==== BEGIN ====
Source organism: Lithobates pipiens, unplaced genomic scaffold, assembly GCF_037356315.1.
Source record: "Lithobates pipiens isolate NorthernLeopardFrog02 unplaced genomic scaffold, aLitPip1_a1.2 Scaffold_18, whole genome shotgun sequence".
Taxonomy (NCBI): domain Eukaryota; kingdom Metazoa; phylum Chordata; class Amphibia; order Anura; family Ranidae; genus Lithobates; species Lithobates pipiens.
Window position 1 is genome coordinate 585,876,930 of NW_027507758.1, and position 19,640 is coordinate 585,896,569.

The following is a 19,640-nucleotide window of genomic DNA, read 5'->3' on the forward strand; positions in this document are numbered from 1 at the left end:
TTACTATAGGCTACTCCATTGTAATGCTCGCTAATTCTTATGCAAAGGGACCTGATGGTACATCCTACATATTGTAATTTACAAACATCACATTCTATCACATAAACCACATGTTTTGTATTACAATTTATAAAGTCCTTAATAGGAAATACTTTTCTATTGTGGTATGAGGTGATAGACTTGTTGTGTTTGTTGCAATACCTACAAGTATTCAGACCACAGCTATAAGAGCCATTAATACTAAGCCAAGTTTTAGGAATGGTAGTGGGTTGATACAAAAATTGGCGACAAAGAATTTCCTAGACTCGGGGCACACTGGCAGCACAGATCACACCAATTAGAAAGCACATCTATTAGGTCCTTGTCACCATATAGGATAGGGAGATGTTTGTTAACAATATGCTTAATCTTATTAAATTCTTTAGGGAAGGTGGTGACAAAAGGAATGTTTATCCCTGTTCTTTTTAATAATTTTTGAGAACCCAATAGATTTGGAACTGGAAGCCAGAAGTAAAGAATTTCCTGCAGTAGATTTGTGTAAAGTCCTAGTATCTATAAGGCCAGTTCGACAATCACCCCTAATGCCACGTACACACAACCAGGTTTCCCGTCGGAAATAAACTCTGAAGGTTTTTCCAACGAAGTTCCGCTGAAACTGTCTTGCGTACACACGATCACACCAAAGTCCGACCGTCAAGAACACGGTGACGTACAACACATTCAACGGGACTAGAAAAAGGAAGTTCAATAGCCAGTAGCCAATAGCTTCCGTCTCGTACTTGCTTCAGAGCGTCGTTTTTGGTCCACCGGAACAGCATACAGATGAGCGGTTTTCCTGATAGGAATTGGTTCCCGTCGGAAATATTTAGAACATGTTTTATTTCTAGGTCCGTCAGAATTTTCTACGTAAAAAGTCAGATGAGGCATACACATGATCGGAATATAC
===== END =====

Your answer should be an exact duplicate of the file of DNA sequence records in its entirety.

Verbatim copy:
Source organism: Lithobates pipiens, unplaced genomic scaffold, assembly GCF_037356315.1.
Source record: "Lithobates pipiens isolate NorthernLeopardFrog02 unplaced genomic scaffold, aLitPip1_a1.2 Scaffold_18, whole genome shotgun sequence".
Taxonomy (NCBI): domain Eukaryota; kingdom Metazoa; phylum Chordata; class Amphibia; order Anura; family Ranidae; genus Lithobates; species Lithobates pipiens.
Window position 1 is genome coordinate 585,876,930 of NW_027507758.1, and position 19,640 is coordinate 585,896,569.

The following is a 19,640-nucleotide window of genomic DNA, read 5'->3' on the forward strand; positions in this document are numbered from 1 at the left end:
TTACTATAGGCTACTCCATTGTAATGCTCGCTAATTCTTATGCAAAGGGACCTGATGGTACATCCTACATATTGTAATTTACAAACATCACATTCTATCACATAAACCACATGTTTTGTATTACAATTTATAAAGTCCTTAATAGGAAATACTTTTCTATTGTGGTATGAGGTGATAGACTTGTTGTGTTTGTTGCAATACCTACAAGTATTCAGACCACAGCTATAAGAGCCATTAATACTAAGCCAAGTTTTAGGAATGGTAGTGGGTTGATACAAAAATTGGCGACAAAGAATTTCCTAGACTCGGGGCACACTGGCAGCACAGATCACACCAATTAGAAAGCACATCTATTAGGTCCTTGTCACCATATAGGATAGGGAGATGTTTGTTAACAATATGCTTAATCTTATTAAATTCTTTAGGGAAGGTGGTGACAAAAGGAATGTTTATCCCTGTTCTTTTTAATAATTTTTGAGAACCCAATAGATTTGGAACTGGAAGCCAGAAGTAAAGAATTTCCTGCAGTAGATTTGTGTAAAGTCCTAGTATCTATAAGGCCAGTTCGACAATCACCCCTAATGCCACGTACACACAACCAGGTTTCCCGTCGGAAATAAACTCTGAAGGTTTTTCCAACGAAGTTCCGCTGAAACTGTCTTGCGTACACACGATCACACCAAAGTCCGACCGTCAAGAACACGGTGACGTACAACACATTCAACGGGACTAGAAAAAGGAAGTTCAATAGCCAGTAGCCAATAGCTTCCGTCTCGTACTTGCTTCAGAGCGTCGTTTTTGGTCCACCGGAACAGCATACAGATGAGCGGTTTTCCTGATAGGAATTGGTTCCCGTCGGAAATATTTAGAACATGTTTTATTTCTAGGTCCGTCAGAATTTTCTACGTAAAAAGTCAGATGAGGCATACACATGATCGGAATATAC